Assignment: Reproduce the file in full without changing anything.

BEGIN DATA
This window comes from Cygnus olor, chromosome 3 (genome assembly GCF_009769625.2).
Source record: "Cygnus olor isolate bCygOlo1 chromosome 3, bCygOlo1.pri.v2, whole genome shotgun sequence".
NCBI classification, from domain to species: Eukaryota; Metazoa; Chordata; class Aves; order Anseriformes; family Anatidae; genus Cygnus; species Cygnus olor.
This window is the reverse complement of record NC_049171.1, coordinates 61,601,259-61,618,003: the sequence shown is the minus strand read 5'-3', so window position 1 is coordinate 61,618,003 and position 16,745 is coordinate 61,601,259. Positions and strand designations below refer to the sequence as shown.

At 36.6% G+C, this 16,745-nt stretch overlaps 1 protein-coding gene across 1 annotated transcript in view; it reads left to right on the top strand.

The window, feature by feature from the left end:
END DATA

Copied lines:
This window comes from Cygnus olor, chromosome 3 (genome assembly GCF_009769625.2).
Source record: "Cygnus olor isolate bCygOlo1 chromosome 3, bCygOlo1.pri.v2, whole genome shotgun sequence".
NCBI classification, from domain to species: Eukaryota; Metazoa; Chordata; class Aves; order Anseriformes; family Anatidae; genus Cygnus; species Cygnus olor.
This window is the reverse complement of record NC_049171.1, coordinates 61,601,259-61,618,003: the sequence shown is the minus strand read 5'-3', so window position 1 is coordinate 61,618,003 and position 16,745 is coordinate 61,601,259. Positions and strand designations below refer to the sequence as shown.

At 36.6% G+C, this 16,745-nt stretch overlaps 1 protein-coding gene across 1 annotated transcript in view; it reads left to right on the top strand.

The window, feature by feature from the left end: